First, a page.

2 Kings 8:28
And he went with Joram the son of Ahab to the war against Hazael king of Syria in Ramothgilead; and the Syrians wounded Joram.
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(28) And he went with Joram.—By the persuasion of his mother and her family (2Chronicles 22:4). Ewald would omit the preposition with, on the assumption that Ahaziah took no part in the war at Ramoth, but only, as 2Kings 8:29 relates, visited Jehoram wheu lying ill of his wounds at Jezreel. But (1) all the MSS. and versions have the preposition; (2) if this verse related only to Joram king of Israel we should expect at the end of the verse, and the Syrians wounded him,” rather than “wounded Joram;” and in 2Kings 8:29, “and he went back,” rather than “and king Joram went back;” (3) the chronicler (2Chronicles 22:5) expressly states that Ahaziah accompanied Joram to Ramoth.

Against Hazael . . . in Ramoth-gilead.—Which strong fortress Ahab had vainly tried to wrest from Ben-hadad (1Kings 22:6 seqq.).

Wounded.—Literally, smote.

8:25-29 Names do not make natures, but it was bad for Jehoshaphat's family to borrow names from Ahab's. Ahaziah's relation to Ahab's family was the occasion of his wickedness and of his fall. When men choose wives for themselves, let them remember they are choosing mothers for their children. Providence so ordered it, that Ahaziah might be cut off with the house of Ahab, when the measure of their iniquity was full. Those who partake with sinners in their sin, must expect to partake with them in their plagues. May all the changes, troubles, and wickedness of the world, make us more earnest to obtain an interest in the salvation of Christ.This war of the two kings against Hazael seems to have had for its object the recovery of Ramoth-gilead, which Ahab and Jehoshaphat had vainly attempted fourteen years earlier 1 Kings 22:3-36. Joram probably thought that the accession of a new and usurping monarch presented a favorable opportunity for a renewal of the war. It may also have happened that Hazael was engaged at the time upon his northern frontier with repelling one of those Assyrian attacks which seem by the inscriptions to have fallen upon him in quick succession during his earlier years. At any rate, the war appears to have been successful. Ramoth-gilead was recovered 2 Kings 9:14, and remained probably thenceforth in the hands of the Israelites.

The Syrians wounded Joram - According to Josephus, Joram was struck by an arrow in the course of the siege, but remained until the place was taken. He then withdrew to Jezreel 1 Kings 18:45; 1 Kings 21:1, leaving his army under Jehu within the walls of the town.

2Ki 8:24. Ahaziah Succeeds Him.

24. Ahaziah his son reigned in his stead—(See on [334]2Ch 22:1).

No text from Poole on this verse. And he went with Joram the son of Ahab,.... His mother's brother, and so his uncle:

to the war against Hazael king of Syria in Ramothgilead; which he went to recover out of the hands of the king of Syria, as his father Ahab had attempted in his time; in which he was assisted by Jehoshaphat, as now Joram was by a grandson of his:

and the Syrians wounded Joram; as they did his father Ahab at the same place, though his wound was not mortal, as his father's was.

And he went with Joram the son of Ahab to the war against Hazael king of Syria in {p} Ramothgilead; and the Syrians wounded Joram.

(p) Which was a city in the tribe of Gad beyond Jordan.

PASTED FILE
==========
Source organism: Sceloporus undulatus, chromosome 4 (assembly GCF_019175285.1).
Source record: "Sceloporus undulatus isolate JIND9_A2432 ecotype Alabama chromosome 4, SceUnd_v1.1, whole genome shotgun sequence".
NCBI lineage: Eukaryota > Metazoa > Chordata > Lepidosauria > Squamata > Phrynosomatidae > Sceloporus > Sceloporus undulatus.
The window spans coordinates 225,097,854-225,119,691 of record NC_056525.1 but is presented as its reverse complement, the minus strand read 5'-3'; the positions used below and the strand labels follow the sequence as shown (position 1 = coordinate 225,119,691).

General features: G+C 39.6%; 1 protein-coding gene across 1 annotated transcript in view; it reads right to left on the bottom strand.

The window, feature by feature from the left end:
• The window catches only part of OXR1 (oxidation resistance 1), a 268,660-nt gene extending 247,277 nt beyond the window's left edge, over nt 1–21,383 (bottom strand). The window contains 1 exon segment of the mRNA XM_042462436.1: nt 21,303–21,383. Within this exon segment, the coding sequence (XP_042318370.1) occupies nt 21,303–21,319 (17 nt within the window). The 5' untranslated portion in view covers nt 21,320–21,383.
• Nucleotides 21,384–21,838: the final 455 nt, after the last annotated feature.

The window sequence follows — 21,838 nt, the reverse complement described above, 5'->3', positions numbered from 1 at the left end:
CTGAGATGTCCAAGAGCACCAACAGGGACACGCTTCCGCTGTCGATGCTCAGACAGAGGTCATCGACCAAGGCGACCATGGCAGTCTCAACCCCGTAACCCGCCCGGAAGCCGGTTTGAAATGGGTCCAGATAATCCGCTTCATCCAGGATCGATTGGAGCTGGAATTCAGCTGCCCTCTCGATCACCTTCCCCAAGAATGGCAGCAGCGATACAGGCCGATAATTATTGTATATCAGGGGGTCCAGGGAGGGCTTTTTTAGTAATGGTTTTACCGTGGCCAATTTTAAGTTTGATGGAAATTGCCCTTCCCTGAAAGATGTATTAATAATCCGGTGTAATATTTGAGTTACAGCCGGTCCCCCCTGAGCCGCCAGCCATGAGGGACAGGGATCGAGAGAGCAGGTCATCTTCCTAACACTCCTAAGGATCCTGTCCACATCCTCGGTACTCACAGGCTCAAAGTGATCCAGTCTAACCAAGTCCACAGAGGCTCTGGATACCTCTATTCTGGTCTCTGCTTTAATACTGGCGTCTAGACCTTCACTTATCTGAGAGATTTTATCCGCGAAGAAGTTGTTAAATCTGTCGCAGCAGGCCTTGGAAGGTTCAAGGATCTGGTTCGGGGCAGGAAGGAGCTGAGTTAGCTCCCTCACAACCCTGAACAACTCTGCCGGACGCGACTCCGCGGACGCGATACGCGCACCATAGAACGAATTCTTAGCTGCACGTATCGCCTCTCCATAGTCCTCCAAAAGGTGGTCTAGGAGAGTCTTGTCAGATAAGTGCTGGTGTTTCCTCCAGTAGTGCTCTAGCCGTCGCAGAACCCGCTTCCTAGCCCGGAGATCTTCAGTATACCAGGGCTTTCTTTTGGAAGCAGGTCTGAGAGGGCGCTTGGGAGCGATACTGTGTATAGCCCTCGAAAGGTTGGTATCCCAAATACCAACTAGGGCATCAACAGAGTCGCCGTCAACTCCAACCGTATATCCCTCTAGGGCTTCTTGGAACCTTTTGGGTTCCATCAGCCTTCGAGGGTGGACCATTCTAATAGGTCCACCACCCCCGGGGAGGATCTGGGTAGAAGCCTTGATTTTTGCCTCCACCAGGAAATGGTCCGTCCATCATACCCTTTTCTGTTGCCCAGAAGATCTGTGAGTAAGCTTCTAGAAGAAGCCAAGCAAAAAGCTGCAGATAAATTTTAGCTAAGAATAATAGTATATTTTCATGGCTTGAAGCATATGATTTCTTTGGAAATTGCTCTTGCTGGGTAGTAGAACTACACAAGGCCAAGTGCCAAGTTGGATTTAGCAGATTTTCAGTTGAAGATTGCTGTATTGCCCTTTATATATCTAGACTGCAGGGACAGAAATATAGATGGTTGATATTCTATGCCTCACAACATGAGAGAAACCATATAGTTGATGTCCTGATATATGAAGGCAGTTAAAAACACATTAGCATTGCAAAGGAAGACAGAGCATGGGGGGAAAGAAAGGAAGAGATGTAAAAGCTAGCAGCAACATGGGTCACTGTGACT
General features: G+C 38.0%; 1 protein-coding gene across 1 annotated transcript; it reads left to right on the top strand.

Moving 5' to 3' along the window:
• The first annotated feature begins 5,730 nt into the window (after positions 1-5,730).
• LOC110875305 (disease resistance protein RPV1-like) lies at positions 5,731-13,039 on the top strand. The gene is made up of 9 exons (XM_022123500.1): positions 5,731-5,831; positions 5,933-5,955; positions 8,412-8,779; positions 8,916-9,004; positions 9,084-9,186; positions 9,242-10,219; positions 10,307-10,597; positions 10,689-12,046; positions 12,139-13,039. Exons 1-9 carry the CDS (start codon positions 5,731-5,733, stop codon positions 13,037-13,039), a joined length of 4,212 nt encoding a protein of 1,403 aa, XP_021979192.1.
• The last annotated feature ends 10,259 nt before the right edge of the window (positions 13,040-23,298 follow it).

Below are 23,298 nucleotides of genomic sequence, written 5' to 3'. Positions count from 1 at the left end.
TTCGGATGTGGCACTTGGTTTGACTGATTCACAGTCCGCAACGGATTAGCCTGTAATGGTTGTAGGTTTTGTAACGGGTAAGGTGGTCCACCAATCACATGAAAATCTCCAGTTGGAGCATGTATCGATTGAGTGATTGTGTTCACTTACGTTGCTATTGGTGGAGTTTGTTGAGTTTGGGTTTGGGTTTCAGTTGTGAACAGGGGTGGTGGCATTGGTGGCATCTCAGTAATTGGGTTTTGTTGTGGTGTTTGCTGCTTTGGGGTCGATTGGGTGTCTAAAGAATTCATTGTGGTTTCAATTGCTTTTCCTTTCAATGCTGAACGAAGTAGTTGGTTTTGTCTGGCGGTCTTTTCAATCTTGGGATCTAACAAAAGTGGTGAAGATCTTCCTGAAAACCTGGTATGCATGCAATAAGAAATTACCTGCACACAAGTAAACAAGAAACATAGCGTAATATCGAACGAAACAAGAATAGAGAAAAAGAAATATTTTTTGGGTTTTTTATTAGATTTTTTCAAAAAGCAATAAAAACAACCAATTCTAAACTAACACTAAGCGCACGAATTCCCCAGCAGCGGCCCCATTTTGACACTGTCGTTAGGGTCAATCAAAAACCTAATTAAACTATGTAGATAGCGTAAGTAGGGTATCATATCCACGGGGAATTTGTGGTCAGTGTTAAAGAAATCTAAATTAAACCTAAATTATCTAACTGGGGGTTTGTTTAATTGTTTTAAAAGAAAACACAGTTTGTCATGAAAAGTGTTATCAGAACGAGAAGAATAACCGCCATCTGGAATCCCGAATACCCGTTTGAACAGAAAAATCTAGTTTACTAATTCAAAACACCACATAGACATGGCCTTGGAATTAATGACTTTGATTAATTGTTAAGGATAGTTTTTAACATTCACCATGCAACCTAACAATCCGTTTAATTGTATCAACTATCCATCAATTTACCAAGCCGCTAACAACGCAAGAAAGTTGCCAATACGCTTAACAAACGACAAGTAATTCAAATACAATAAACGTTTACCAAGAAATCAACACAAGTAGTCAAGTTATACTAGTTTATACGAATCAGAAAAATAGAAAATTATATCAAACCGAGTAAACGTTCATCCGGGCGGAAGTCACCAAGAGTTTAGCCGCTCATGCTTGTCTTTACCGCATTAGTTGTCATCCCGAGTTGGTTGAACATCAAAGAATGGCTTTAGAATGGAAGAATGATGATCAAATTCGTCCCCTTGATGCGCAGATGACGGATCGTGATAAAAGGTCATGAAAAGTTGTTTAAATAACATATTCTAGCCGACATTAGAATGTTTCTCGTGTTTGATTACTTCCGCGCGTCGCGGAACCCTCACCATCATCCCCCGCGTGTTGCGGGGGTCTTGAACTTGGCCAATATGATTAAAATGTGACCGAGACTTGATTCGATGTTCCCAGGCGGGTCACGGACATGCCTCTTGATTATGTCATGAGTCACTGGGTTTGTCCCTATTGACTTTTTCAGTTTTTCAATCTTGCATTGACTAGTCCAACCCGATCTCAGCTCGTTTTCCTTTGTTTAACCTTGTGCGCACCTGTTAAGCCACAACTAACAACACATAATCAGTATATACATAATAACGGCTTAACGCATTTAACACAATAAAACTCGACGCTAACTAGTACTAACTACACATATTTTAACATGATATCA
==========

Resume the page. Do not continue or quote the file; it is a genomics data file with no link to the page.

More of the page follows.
28. to the war against Hazael] Hazael was already beginning to fulfil the forecast of Elisha. Ramoth-gilead belonged to Israel (1 Kings 22:3) but now, as in Ahab’s reign, it was being seized by the Syrians. Joram, Ahab’s son, had ill-fortune like that of his father in the Syrian war, though as is evident from the next chapter he kept possession of Ramoth and left his officers there.Verse 28. - And he went with Joram the son of Ahab to the war against Hazael King of Syria in Ramoth-Gilead. Some translate, and Joram himself went; but this is a very rare use of אָת, and one which would be unnatural in this place - for why "Joram himself," when "Joram" alone would have been quite sufficient? - and still more unnatural in 2 Chronicles 22:5, where the same phrase occurs. It is best, therefore, to follow our translators, who are in accord both with the Septuagint and with the Vulgate. Ahaziah followed the example of his grandfather Jehoshaphat, who had accompanied Ahab to Ramoth-Gilead (1 Kings 22:29), to fight against the Syrians in the time of Benhadad. That the city was still disputed shows the importance which it possessed in the eyes of both parties. And the Syrians wounded Joram. It appears that Hazael, soon after his accession, with the ardor of a young prince anxious to distinguish himself, made an expedition against Ramoth-Gilead, which had been recovered by the Israelites between the death of Ahab and the time of which the historian is now treating. Joram went to the relief of the town with a large force, and, being received within the walls, maintained a gallant defense (2 Kings 9:14), in the course of which he was wounded severely, though not fatally. Thereupon he and his brother king quitted the town and returned to their respective capitals, leaving a strong garrison in Ramoth-Gilead under Jehu and some other captains. Joram needed rest and careful nursing on account of his wounds, and Ahaziah would naturally withdraw with him; since he could not serve under a mere general. Nevertheless the divine chastisement was not omitted. The ungodliness of Joram was punished partly by the revolt of the Edomites and of the city of Libnah from his rule, and partly by a horrible sickness of which he died (2 Chronicles 21:12-15). Edom, which had hitherto had only a vicegerent with the title of king (see 2 Kings 3:9 and 1 Kings 22:48), threw off the authority of Judah, and appointed its own king, under whom it acquired independence, as the attempt of Joram to bring it back again under his control completely failed. The account of this attempt in 2 Kings 8:21 and 2 Chronicles 21:9 is very obscure. "Joram went over to Zair, and all his chariots of war with him; and it came to pass that he rose up by night and smote the Edomites round about, and indeed the captains of the war-chariots, and the people fled (i.e., the Judaean men of war, not the Edomites) to their tents." It is evident from this, that Joram had advanced to Zair in Idumaea; but there he appears to have been surrounded and shut in, so that in the night he fought his way through, and had reason to be glad that he had escaped utter destruction, since his army fled to their homes. צעירה is an unknown place in Idumaea, which Movers, Hitzig, and Ewald take to be Zoar, but without considering that Zoar was in the land of Moab, not in Edom. The Chronicles have instead שׂריו עם, "with his captains," from a mere conjecture; whilst Thenius regards צעירה as altered by mistake from שׂעירה ("to Seir"), which is very improbable in the case of so well-known a name as שׂעיר. הסּביב is a later mode of writing for הסּובב, probably occasioned by the frequently occurring word סביב. "To this day," i.e., to the time when the original sources of our books were composed. For the Edomites were subjugated again by Amaziah and Uzziah (2 Kings 14:7 and 2 Kings 14:22), though under Ahaz they made incursions into Judah again (2 Chronicles 28:17). - At that time Libnah also revolted. This was a royal city of the early Canaanites, and at a later period it was still a considerable fortress (2 Kings 19:8). It is probably to be sought for in the ruins of Arak el Menshiyeh, two hours to the west of Beit-Jibrin (see the Comm. on Joshua 10:29). This city probably revolted from Judah on the occurrence of an invasion of the land by the Philistines, when the sons of Joram were carried off, with the exception of the youngest, Jehoahaz (Ahaziah: 2 Chronicles 21:16-17).